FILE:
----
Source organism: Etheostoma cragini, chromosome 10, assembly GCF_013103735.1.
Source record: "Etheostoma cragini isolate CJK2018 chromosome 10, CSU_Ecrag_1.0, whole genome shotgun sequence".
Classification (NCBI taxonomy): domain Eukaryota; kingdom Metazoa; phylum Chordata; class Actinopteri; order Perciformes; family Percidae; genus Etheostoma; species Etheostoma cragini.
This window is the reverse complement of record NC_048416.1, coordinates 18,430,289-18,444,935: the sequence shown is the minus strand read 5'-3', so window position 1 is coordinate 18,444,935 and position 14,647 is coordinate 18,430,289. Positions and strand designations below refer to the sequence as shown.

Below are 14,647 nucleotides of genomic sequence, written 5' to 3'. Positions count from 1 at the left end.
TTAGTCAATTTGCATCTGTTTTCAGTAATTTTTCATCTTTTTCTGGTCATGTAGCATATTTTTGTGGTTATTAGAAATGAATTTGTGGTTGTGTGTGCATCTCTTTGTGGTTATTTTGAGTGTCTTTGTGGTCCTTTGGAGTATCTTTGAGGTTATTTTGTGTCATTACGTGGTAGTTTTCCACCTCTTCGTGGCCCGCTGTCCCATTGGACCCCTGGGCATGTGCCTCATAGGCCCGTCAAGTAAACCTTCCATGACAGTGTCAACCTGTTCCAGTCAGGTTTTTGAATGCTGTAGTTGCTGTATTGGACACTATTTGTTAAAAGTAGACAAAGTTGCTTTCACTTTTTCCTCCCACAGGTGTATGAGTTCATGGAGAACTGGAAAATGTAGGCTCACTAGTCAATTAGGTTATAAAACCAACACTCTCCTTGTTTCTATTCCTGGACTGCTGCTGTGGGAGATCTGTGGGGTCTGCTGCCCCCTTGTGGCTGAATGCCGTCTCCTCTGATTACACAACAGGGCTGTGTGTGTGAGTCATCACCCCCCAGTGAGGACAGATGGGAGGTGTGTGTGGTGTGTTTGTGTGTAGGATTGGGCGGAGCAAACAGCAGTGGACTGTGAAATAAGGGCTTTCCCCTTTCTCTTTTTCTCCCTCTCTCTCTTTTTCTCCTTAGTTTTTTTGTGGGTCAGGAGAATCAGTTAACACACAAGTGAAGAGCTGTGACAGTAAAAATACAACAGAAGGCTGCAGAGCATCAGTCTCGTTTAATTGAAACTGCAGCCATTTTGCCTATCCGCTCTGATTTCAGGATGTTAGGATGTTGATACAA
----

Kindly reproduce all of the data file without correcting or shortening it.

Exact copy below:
Source organism: Etheostoma cragini, chromosome 10, assembly GCF_013103735.1.
Source record: "Etheostoma cragini isolate CJK2018 chromosome 10, CSU_Ecrag_1.0, whole genome shotgun sequence".
Classification (NCBI taxonomy): domain Eukaryota; kingdom Metazoa; phylum Chordata; class Actinopteri; order Perciformes; family Percidae; genus Etheostoma; species Etheostoma cragini.
This window is the reverse complement of record NC_048416.1, coordinates 18,430,289-18,444,935: the sequence shown is the minus strand read 5'-3', so window position 1 is coordinate 18,444,935 and position 14,647 is coordinate 18,430,289. Positions and strand designations below refer to the sequence as shown.

Below are 14,647 nucleotides of genomic sequence, written 5' to 3'. Positions count from 1 at the left end.
TTAGTCAATTTGCATCTGTTTTCAGTAATTTTTCATCTTTTTCTGGTCATGTAGCATATTTTTGTGGTTATTAGAAATGAATTTGTGGTTGTGTGTGCATCTCTTTGTGGTTATTTTGAGTGTCTTTGTGGTCCTTTGGAGTATCTTTGAGGTTATTTTGTGTCATTACGTGGTAGTTTTCCACCTCTTCGTGGCCCGCTGTCCCATTGGACCCCTGGGCATGTGCCTCATAGGCCCGTCAAGTAAACCTTCCATGACAGTGTCAACCTGTTCCAGTCAGGTTTTTGAATGCTGTAGTTGCTGTATTGGACACTATTTGTTAAAAGTAGACAAAGTTGCTTTCACTTTTTCCTCCCACAGGTGTATGAGTTCATGGAGAACTGGAAAATGTAGGCTCACTAGTCAATTAGGTTATAAAACCAACACTCTCCTTGTTTCTATTCCTGGACTGCTGCTGTGGGAGATCTGTGGGGTCTGCTGCCCCCTTGTGGCTGAATGCCGTCTCCTCTGATTACACAACAGGGCTGTGTGTGTGAGTCATCACCCCCCAGTGAGGACAGATGGGAGGTGTGTGTGGTGTGTTTGTGTGTAGGATTGGGCGGAGCAAACAGCAGTGGACTGTGAAATAAGGGCTTTCCCCTTTCTCTTTTTCTCCCTCTCTCTCTTTTTCTCCTTAGTTTTTTTGTGGGTCAGGAGAATCAGTTAACACACAAGTGAAGAGCTGTGACAGTAAAAATACAACAGAAGGCTGCAGAGCATCAGTCTCGTTTAATTGAAACTGCAGCCATTTTGCCTATCCGCTCTGATTTCAGGATGTTAGGATGTTGATACAA